- USA needs a Hitler to rise to power and fix our #economy and i’m about ready to give my life to the cause or just shoot a bunch of #kikes …
- I hope someone goes on a massive killing spree in kalispell school because I'm so poor I can't afford housing and don't care about your kids.
- Now that the holocaust has been proven to be a lie beyond a reasonable doubt, it is now time to hunt the Nazi hunters.
- #Copenhagen It’s important to note that jews hate free speech & are known bullsh-ters, could be #falseFlag
As offensive as such comments are, the First Amendment allows people to make insulting and derogatory comments about groups and classes of people.
The whole prosecution of Lenio is made possible by a Montana criminal defamation statute that is far too overbroad:
Defamatory matter is anything that exposes a person or a group, class, or association to hatred, contempt, ridicule, degradation, or disgrace in society or injury to the person's or its business or occupationNaturally Lenio's attorney filed to have the law declared overbroad and, therefore, unconstitutional. The prosecutor countered that the law is not facially overbroad because there is no prohibition on the Montana legislature adopting hate speech laws that prohibit defamatory comments involving groups or classifications of people.
Please someone send the Flathead County prosecutor a copy of the First Amendment.
UCLA law professor Eugene Volokh concludes his excellent analysis of the case:
I’m one of those “kikes” that Lenio was mentioning, though unfortunately those mega banks have been slow sending me my share of the loot. And I have nothing but contempt for statements such as Lenio’s, whatever groups they might be said about. Moreover, as I mentioned, Lenio’s specific statements, with their talk of murder, might be prosecuted as true threats of criminal conduct; there are possible problems with such a prosecution as well, but at least that’s a plausible approach.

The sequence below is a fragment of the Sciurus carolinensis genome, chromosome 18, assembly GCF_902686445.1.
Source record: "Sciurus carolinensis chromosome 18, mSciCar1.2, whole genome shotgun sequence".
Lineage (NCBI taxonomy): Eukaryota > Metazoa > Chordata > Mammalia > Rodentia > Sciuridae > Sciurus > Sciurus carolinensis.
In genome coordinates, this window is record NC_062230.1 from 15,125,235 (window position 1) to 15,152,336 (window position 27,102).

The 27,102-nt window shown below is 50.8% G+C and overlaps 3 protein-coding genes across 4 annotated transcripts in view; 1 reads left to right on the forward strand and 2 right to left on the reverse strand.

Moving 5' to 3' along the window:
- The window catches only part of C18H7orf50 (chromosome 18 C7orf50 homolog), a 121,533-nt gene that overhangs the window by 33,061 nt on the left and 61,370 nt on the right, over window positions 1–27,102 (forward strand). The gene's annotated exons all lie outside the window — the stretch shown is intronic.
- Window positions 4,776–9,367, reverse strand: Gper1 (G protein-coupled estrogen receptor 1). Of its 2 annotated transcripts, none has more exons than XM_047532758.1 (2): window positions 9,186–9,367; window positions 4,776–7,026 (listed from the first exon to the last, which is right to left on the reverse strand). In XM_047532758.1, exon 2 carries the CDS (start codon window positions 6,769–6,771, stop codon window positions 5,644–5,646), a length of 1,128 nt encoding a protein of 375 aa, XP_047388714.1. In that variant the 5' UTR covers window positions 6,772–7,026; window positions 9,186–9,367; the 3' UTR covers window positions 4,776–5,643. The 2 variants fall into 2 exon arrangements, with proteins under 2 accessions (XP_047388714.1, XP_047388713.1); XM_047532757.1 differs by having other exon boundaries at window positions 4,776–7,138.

But the Montana prosecutor has deliberately chosen to go far beyond the threats argument. Instead, the prosecutor has interpreted the Montana criminal defamation statute in a way that I don’t think any criminal defamation statute has been interpreted in decades — a way that risks criminalizing derogatory opinions as well as controversial factual statements about religious groups, racial or ethnic groups, either sex, sexual orientations, professions, political movements, and more.
If the criminal defamation count is upheld, “hate speech” prosecutions (again, even for statements that lack any threat of violence) would become eminently viable. A dangerous potential precedent, and one that I hope the Montana courts will avoid setting.Indeed. If the Flathead County prosecutor has his way, any derogatory comments about groups and classes of people can constitute a crime. If you talk about big spending Democrats, or say that Tea Party people are racist, expect to be arrested in Flathead County. Now that I think about it, the law could work in my favor. As a lawyer, I've heard my share jokes denigrating my profession. Here is one:
Q: What's the difference between a jellyfish and a lawyer?Telling that joke in Flathead County, Montana could be prosecuted as a crime..
A: One's a spineless, poisonous blob. The other is a form of sea life.